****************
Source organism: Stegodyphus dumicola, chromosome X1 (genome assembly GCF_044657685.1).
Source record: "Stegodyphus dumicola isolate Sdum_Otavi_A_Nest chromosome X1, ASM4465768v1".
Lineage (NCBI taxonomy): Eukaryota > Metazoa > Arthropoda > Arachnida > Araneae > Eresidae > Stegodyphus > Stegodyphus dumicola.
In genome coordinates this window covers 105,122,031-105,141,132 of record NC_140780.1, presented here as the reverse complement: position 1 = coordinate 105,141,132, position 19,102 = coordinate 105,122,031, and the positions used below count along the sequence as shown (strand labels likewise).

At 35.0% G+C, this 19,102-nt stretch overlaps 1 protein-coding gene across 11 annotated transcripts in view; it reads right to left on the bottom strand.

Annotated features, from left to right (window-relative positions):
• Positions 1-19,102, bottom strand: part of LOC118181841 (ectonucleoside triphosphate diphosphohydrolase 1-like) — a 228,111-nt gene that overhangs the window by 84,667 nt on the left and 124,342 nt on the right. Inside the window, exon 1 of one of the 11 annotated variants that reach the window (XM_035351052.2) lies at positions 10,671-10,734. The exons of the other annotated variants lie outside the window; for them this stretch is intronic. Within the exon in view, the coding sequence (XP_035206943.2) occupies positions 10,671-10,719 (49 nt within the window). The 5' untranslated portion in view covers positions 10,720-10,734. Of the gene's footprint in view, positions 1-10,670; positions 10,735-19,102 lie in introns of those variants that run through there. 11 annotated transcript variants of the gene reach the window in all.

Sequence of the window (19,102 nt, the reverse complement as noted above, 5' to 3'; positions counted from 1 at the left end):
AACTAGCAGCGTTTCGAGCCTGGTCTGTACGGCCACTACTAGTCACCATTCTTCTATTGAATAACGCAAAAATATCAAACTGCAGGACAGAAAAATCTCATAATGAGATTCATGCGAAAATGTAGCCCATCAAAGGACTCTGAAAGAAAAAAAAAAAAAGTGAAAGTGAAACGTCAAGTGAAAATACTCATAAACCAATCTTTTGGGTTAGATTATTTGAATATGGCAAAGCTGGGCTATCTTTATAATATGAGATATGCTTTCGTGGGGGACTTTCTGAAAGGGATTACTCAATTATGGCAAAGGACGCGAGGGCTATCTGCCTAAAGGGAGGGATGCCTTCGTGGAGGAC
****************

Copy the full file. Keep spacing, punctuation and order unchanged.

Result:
Source organism: Stegodyphus dumicola, chromosome X1 (genome assembly GCF_044657685.1).
Source record: "Stegodyphus dumicola isolate Sdum_Otavi_A_Nest chromosome X1, ASM4465768v1".
Lineage (NCBI taxonomy): Eukaryota > Metazoa > Arthropoda > Arachnida > Araneae > Eresidae > Stegodyphus > Stegodyphus dumicola.
In genome coordinates this window covers 105,122,031-105,141,132 of record NC_140780.1, presented here as the reverse complement: position 1 = coordinate 105,141,132, position 19,102 = coordinate 105,122,031, and the positions used below count along the sequence as shown (strand labels likewise).

At 35.0% G+C, this 19,102-nt stretch overlaps 1 protein-coding gene across 11 annotated transcripts in view; it reads right to left on the bottom strand.

Annotated features, from left to right (window-relative positions):
• Positions 1-19,102, bottom strand: part of LOC118181841 (ectonucleoside triphosphate diphosphohydrolase 1-like) — a 228,111-nt gene that overhangs the window by 84,667 nt on the left and 124,342 nt on the right. Inside the window, exon 1 of one of the 11 annotated variants that reach the window (XM_035351052.2) lies at positions 10,671-10,734. The exons of the other annotated variants lie outside the window; for them this stretch is intronic. Within the exon in view, the coding sequence (XP_035206943.2) occupies positions 10,671-10,719 (49 nt within the window). The 5' untranslated portion in view covers positions 10,720-10,734. Of the gene's footprint in view, positions 1-10,670; positions 10,735-19,102 lie in introns of those variants that run through there. 11 annotated transcript variants of the gene reach the window in all.

Sequence of the window (19,102 nt, the reverse complement as noted above, 5' to 3'; positions counted from 1 at the left end):
AACTAGCAGCGTTTCGAGCCTGGTCTGTACGGCCACTACTAGTCACCATTCTTCTATTGAATAACGCAAAAATATCAAACTGCAGGACAGAAAAATCTCATAATGAGATTCATGCGAAAATGTAGCCCATCAAAGGACTCTGAAAGAAAAAAAAAAAAAGTGAAAGTGAAACGTCAAGTGAAAATACTCATAAACCAATCTTTTGGGTTAGATTATTTGAATATGGCAAAGCTGGGCTATCTTTATAATATGAGATATGCTTTCGTGGGGGACTTTCTGAAAGGGATTACTCAATTATGGCAAAGGACGCGAGGGCTATCTGCCTAAAGGGAGGGATGCCTTCGTGGAGGAC